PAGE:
Freeing Our Time and Money: A Boost For You and Me
In America, 30-year home mortgages are the norm. At the peak of the housing bubble, 40 and 50-year loans were cropping up. At Japan’s peak, homeowners began taking on 100 year mortgages; a debt which would then be passed down within their families. Amortizing so slowly, homeowners gather very little equity while the majority of the payment goes toward interest. With a 30-year loan, you would pay two to three times the price of your house to the bank. With a 50-year loan, it would be three to four times the price of your house, and just for the joy of disbelief, a 100-year loan would cost you four to nine times the price of your house. Just to borrow money the central bank created out of thin air anyway.
30 Year $100,000 Loan @ 5%: Total Paid: $193,256
30 Year $100,000 Loan @ 10%: Total Paid: $315,926
50 Year $100,000 Loan @ 5%: Total Paid: $272,483
50 Year $100,000 Loan @ 10%: Total Paid: $503,463
100 Year $100,000 Loan @ 5%: Total Paid: $403,524
100 Year $100,000 Loan @ 10%: Total Paid: $907,428
The uninitiated might say, “Wow, how generous of the bank to take a chance on me” without recognizing they have become a debt slave. It is no wonder that the original meaning of “mortgage” is “death pledge.” It would be much more generous for the bank to shield you from all that interest so that you could pay the loan down quickly. Imagine what life would look like if this were so. As a culture, buying, affording, and paying off a house would not be a 30 year-to-lifetime burden, but a 5-7 year plan. You could then spend the rest of your time and money on your kids, for travel, to start a business, to conduct research, for retirement, or whatever you could dream up; there would be no limits. You could work 24 hours a week instead of 40 or 50. Three days on, four days off. You could do what you wanted, not what you had to, for life. Think of how you could spend your time if you didn’t have to work thirty years to afford a mortgage and maintain an expensive lifestyle: dwell on that question for a while. Pay corrupt bankers or pay yourself: it’s up to you, so let’s explore how.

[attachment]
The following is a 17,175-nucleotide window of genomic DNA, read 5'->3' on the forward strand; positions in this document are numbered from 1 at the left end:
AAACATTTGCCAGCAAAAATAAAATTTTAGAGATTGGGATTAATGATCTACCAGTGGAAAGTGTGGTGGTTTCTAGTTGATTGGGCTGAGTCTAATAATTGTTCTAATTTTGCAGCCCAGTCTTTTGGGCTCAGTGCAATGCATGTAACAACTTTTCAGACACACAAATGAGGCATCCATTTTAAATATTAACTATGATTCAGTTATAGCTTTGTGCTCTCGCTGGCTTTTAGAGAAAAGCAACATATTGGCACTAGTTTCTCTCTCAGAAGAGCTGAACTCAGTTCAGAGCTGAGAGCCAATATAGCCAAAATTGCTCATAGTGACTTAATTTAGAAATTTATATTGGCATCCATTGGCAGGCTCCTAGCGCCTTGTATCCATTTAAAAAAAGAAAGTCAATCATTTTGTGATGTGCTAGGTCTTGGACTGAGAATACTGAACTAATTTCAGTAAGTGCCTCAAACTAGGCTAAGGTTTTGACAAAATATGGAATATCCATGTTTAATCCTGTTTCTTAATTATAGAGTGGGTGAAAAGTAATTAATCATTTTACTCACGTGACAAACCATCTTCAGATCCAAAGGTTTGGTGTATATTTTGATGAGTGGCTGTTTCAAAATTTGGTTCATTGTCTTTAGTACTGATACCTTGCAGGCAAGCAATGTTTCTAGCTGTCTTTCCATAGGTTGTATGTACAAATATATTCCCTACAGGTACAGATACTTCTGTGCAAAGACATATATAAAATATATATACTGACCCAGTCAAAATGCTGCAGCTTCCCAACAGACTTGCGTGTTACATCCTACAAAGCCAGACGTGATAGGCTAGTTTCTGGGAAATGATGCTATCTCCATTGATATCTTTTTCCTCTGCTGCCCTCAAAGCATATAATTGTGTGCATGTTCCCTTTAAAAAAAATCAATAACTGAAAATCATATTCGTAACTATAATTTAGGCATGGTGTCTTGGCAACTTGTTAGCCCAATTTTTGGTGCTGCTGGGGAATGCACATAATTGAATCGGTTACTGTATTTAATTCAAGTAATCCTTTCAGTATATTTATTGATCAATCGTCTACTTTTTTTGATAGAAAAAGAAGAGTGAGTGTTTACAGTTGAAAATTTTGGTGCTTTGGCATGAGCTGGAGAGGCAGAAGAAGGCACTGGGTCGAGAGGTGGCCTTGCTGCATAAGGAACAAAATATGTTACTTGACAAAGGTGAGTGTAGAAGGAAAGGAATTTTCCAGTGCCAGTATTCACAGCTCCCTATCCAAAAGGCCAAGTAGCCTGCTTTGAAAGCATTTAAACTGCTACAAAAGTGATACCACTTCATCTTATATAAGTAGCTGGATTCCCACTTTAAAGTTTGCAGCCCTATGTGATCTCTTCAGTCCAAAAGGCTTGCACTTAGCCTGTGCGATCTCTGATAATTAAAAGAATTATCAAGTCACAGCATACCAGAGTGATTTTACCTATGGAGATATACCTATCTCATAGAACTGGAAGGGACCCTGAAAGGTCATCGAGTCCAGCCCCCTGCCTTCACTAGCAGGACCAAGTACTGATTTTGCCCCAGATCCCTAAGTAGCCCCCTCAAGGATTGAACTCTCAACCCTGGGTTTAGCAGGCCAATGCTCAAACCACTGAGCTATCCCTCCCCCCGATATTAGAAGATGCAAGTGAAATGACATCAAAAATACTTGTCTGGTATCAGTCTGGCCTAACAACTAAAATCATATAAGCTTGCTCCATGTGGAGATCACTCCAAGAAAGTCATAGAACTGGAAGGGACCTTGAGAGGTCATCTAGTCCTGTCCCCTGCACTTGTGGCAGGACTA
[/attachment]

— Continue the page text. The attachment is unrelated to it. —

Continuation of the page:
It is important to study other cultures, as often you will find our nation’s evils exposing themselves by contrast. From land to land, corruption takes different forms, as does honor. In Australia for example, the typical home mortgage is for 5-7 years. It is amortized for 30 years to establish a payment, but the loan is given in two parts. For a $100,000 loan, the borrower is given a $90,000 mortgage and a revolving $10,000 home equity line, with the agreement that the borrower deposit his or her income checks onto the home equity line for the life of the mortgage. Bills are paid throughout the month out of this account as with a normal checking account, but instead of your money sitting idle in a non-interest bearing account, it is working to shield you from the hideous interest accumulating on the mortgage.
Say you net $5,000 per month. That means half your home equity line will bear no interest, and if you don’t spend everything you make, say $500-1,000 stays in the account each month, that $10,000 loan will be repaid in a year. What do you do then? Transfer another $10,000 from the equity line onto the main mortgage. Now you owe about $80,000 and $10,000. In five to seven cycles of this process, your home will be paid off.
Every homeowner and prospective homeowner in America deserves to know about this. You can download mortgage amortization charts for accelerated pay down by joining the Ethics Underground Newsletter. This is the biggest middle finger I can think of that we can give to the corrupt rich and their debt-money banking system. The quicker we become debt free, the less vulnerable we are to the financial calamities imposed on us by those looking to centralize all power, feed off of us, and ultimately determine our fate.